Abdominal cramps present themselves as a pulling sensation on one or both sides of the abdomen. Although not very common, some women may experience cramps during pregnancy (1). In most cases, cramping is physiological and unrelated to pregnancy. However, cramping could be a sign of pregnancy while a red flag in some cases (2).
Read this post to know about causes, management, and when to be concerned about cramping in pregnancy.
Is Cramping During Pregnancy Normal?
Most cases of abdominal cramping in pregnancy are normal. It occurs because the uterus expands to accommodate the growing embryo. Expansion of the uterus causes stretching of its supporting ligaments and muscles. The pain may be more apparent when the mother sneezes, coughs, or keeps her body in an incorrect or strained posture.
Some women experience leg cramps with or without abdominal cramps. Leg cramps are normal and may occur suddenly as a sharp pain in the calf muscles or feet. They are more common in late pregnancy and at night. Your doctor may prescribe vitamin or mineral supplements along with stretching exercises to relieve the cramps.
Causes Of Cramps During Pregnancy
Cramping in pregnancy could occur in one or all the trimesters of pregnancy. However, there are different reasons for pain and cramps in each trimester.
- Some pregnant women experience very mild cramping that may or may not be accompanied by bleeding when the fertilized egg implants in the uterus. It is known as implantation cramping.
- Elevated progesterone levels in early pregnancy cause the ligaments and muscles around the uterus to expand (3) (4).
- Constipation is also common in pregnancy. Constipation at any point may lead to pain in the lower abdomen during pregnancy.
- There are many gastrointestinal issues during pregnancy due to hormonal changes. Heartburn, bloating, and gas are all commonly seen in pregnancy. Trapped wind may also cause pain and mild cramps. These pains could get better after changing position, having a bowel movement, or passing wind.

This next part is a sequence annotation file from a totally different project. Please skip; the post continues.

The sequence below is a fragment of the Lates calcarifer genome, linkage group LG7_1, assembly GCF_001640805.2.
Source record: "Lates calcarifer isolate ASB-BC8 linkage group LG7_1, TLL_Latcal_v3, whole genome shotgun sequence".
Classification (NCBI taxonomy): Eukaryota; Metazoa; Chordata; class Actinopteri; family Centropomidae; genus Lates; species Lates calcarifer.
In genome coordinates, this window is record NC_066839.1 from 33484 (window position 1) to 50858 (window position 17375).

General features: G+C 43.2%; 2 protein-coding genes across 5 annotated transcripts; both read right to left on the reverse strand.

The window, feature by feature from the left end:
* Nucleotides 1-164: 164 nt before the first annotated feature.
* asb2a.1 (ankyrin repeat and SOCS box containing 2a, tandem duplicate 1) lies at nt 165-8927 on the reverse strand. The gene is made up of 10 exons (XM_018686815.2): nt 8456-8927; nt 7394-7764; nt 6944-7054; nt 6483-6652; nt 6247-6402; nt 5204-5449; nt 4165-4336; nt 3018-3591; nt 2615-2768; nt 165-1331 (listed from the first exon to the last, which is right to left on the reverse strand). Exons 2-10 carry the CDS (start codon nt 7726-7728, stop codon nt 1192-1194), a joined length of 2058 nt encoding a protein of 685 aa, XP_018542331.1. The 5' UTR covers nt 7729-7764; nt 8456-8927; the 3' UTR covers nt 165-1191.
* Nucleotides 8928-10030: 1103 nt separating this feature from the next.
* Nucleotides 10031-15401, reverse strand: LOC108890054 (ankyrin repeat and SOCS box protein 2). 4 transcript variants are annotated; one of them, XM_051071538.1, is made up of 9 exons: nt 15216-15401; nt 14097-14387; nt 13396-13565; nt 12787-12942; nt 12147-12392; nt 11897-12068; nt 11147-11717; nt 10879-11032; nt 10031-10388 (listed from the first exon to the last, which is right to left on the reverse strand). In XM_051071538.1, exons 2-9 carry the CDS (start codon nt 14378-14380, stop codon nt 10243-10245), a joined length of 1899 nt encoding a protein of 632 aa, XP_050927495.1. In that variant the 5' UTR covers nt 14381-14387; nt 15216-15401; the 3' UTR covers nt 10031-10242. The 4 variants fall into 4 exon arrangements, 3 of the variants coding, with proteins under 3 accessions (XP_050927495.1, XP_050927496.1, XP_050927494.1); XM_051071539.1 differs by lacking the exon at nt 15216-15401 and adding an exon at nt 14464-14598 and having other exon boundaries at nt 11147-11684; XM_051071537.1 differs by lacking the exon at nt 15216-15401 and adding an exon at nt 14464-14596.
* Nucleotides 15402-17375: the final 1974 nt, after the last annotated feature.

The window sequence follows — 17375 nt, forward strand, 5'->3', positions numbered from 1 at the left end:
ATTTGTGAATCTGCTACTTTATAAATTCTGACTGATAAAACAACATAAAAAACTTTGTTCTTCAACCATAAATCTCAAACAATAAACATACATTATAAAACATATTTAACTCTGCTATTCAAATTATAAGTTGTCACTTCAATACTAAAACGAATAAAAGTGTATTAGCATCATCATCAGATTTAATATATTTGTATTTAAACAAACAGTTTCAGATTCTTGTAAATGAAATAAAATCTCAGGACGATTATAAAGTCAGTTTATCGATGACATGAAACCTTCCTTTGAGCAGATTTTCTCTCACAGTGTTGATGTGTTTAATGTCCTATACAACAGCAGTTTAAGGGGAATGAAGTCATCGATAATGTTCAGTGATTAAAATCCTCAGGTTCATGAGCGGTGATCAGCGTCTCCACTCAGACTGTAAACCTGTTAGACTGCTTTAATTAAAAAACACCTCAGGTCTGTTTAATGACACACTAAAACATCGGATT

- Abdominal cramps that worsen with time and are accompanied by bright red vaginal discharge might indicate an impending miscarriage (5).
- Although vaginal bleeding and cramps may occur in early pregnancy, only a doctor can confirm if the bleeding is physiological or pathological.
- Stomach pain with cramps on one side with or without bleeding may indicate an ectopic pregnancy. Symptoms of an ectopic pregnancy are usually reflected between weeks four and 12 (6).
- Round ligament pain is a common reason for pain and cramps in the abdomen during the second trimester. It manifests as either unilateral or bilateral sharp pain in the abdomen or hip areas and may extend to the groin. The pain from the round ligament lasts for a few seconds (7).
- Urinary tract infections are common during the second trimester because the uterus sits on the bladder. The pressure from the growing uterus can block the drainage of urine from the bladder. Urinary tract infection may lead to pain and cramping in the lower abdomen (8).
- Most women with uterine fibroids have normal pregnancies. Women with a previous history of fibroids may have regrowth of fibroids in pregnancy as fibroids grow due to high hormone levels in pregnancy (9). Fibroids may lead to abdominal cramps in pregnancy.
- Experiencing cramps in the third trimester of pregnancy is the most common (10).